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question of art, I thought he had laid an altogether broader basis of style (instancing some of his poems)—a great foundation; others would build here and there upon it, but he had struck the main lines. W.: "I did in fact, re-write and destroy much before I published; I cannot think that I have altogether attained, but I have planted the seed; it is for others to continue the work. My original idea was that if I could bring men together by putting before them the heart of man, with all its joys and sorrows and experiences and surroundings, it would be a great thing; up to this time I have had America chiefly in view, but this appreciation of me in England makes me think I might perhaps do the same for the world also. I have endeavored from the first to get free as much as possible from all literary attitudinizing—to strip off integuments, coverings, bridges—and to speak straight from and to the heart." [In reference to this, he said at another time that it had been a "whim" of his when writing "to discard all conventional poetic phrases, and every touch of or reference to ancient or medieval images, metaphors, subjects, styles, &c., and to write de novo with words and phrases appropriate to his own days".]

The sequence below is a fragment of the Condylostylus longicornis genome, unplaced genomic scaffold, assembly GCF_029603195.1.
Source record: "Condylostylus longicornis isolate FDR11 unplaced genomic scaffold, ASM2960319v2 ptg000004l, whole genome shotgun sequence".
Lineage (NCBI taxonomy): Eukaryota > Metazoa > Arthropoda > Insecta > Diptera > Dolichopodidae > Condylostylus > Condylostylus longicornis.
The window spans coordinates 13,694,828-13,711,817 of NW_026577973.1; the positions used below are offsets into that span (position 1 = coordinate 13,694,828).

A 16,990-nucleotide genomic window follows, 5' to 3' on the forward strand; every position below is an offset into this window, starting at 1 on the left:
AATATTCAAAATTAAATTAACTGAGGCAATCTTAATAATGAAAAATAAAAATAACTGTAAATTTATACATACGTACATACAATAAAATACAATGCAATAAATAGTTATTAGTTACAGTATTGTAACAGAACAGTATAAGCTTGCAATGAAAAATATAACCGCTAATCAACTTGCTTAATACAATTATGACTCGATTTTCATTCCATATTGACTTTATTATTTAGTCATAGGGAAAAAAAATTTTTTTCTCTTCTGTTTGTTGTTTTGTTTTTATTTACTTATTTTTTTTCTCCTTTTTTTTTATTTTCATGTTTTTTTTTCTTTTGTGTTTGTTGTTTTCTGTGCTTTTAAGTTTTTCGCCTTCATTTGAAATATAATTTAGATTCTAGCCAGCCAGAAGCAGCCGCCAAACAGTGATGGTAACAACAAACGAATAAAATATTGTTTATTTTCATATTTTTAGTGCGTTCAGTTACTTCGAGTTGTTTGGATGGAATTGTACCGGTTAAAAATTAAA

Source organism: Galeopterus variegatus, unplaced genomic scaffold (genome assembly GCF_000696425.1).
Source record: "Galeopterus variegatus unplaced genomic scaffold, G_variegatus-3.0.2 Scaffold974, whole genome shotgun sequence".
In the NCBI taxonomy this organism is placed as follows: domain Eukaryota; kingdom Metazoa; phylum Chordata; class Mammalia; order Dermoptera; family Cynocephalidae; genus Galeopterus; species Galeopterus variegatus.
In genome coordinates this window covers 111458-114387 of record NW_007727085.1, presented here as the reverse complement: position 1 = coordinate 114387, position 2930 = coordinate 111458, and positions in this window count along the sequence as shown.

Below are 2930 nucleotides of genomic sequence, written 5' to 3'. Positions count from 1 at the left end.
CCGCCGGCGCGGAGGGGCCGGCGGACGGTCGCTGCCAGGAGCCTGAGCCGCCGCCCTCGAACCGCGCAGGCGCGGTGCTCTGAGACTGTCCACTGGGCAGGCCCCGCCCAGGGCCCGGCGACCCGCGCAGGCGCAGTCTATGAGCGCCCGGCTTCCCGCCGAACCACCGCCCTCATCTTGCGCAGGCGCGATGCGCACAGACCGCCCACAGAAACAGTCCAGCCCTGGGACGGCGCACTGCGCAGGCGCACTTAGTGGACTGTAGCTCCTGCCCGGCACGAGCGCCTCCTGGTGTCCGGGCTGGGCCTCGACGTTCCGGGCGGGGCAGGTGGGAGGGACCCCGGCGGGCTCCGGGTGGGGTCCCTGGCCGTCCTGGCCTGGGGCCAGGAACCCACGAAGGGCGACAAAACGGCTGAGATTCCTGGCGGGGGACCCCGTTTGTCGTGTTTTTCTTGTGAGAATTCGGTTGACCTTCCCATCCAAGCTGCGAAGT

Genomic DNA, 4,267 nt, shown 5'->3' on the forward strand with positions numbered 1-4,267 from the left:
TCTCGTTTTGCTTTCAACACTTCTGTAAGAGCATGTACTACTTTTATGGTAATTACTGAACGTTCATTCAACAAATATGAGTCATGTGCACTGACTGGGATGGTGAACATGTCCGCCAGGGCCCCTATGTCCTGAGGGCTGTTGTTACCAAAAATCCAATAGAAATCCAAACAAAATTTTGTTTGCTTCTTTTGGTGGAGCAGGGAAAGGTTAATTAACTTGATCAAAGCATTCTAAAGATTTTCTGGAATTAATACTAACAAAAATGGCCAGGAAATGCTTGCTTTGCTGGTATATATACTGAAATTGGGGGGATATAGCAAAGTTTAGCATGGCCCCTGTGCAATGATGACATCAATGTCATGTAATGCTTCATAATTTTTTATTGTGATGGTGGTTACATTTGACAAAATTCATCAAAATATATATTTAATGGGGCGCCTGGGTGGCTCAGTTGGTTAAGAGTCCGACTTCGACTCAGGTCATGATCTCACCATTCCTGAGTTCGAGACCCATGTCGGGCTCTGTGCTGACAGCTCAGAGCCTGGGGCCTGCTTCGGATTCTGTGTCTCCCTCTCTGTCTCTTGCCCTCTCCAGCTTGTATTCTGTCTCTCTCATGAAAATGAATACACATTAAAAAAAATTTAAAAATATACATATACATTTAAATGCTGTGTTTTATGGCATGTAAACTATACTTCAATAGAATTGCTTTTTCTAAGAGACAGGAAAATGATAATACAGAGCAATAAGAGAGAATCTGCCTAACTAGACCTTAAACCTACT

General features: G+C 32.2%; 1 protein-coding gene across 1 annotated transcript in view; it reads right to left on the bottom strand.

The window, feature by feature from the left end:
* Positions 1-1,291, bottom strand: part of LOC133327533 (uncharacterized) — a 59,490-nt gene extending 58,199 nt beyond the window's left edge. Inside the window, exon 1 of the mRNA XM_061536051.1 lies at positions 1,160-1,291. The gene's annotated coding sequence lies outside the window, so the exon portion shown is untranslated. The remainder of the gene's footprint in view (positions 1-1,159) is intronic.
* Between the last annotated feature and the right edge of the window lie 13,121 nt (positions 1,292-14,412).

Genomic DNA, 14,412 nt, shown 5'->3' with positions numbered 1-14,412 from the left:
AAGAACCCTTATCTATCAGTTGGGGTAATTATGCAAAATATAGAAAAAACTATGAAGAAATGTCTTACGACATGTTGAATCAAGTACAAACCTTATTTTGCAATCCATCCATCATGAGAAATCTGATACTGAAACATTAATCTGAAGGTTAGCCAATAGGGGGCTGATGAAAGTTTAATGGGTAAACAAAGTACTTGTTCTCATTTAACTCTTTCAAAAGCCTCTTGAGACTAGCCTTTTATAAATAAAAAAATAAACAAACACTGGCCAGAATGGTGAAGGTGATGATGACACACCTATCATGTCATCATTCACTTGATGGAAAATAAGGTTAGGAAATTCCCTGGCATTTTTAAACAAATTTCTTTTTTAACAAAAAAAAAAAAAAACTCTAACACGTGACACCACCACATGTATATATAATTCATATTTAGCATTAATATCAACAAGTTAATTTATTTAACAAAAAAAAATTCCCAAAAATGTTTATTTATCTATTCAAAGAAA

When we went in to dinner Mr. Stafford was already seated; I think he was about to say grace. Walt, with greater grace, stood for a moment bending over him from behind, and clasped Stafford's head in his great hands; then passed on in silence. What a large sweet presence—so benign, yet so determined! The children loved him, and the little boy would lie coiled, lost, on his knees, half-asleep, half-awake, Walt's hand covering and compressing his entire face.

In Philadelphia, the day before, Whitman had introduced me to his English friends, the Gilchrists. Mrs. Gilchrist, widow of Alexander Gilchrist, the biographer of Blake, was a capable and large-minded woman. A year earlier she, with two daughters and a son, had come from England for a two or three years' visit to the States, and had settled in Philadelphia. As is well known, she was the first of Englishwomen to fully and publicly recognise (as she did in some printed letters) the splendid genius of the poet, and that at a time (1868 or '69) when "Leaves of Grass" to most of the literary world was little better than the incoherent ramblings of a maniac. More than once did she relate to me how, on first opening the volume, when her eye fell upon the fine nearly full-length engraving (taken from a daguerrotype) of the

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author, she exclaimed: "Here at last is the face of Christ, which the painters have so long sought for"; and she always maintained that the reading of the book itself did but confirm and deepen that first impression.

At the Gilchrists' house Whitman would not unfrequently stay. Indeed there was a kind of prophet's chamber for him there, always ready. And as it happened that he was about to pay a visit there, it was arranged that I also should come. They lived at No. 1929, North 22nd Street. If the American method of numbering streets and housing is prosaic, it certainly has the advantage of being practical. Philadelphia is like a chessboard; you find your way by co-ordinate geometry. The streets are straight, parallel, and not far from infinite in length. The address being put in your hands, you know at once the exact spot to which you are destined.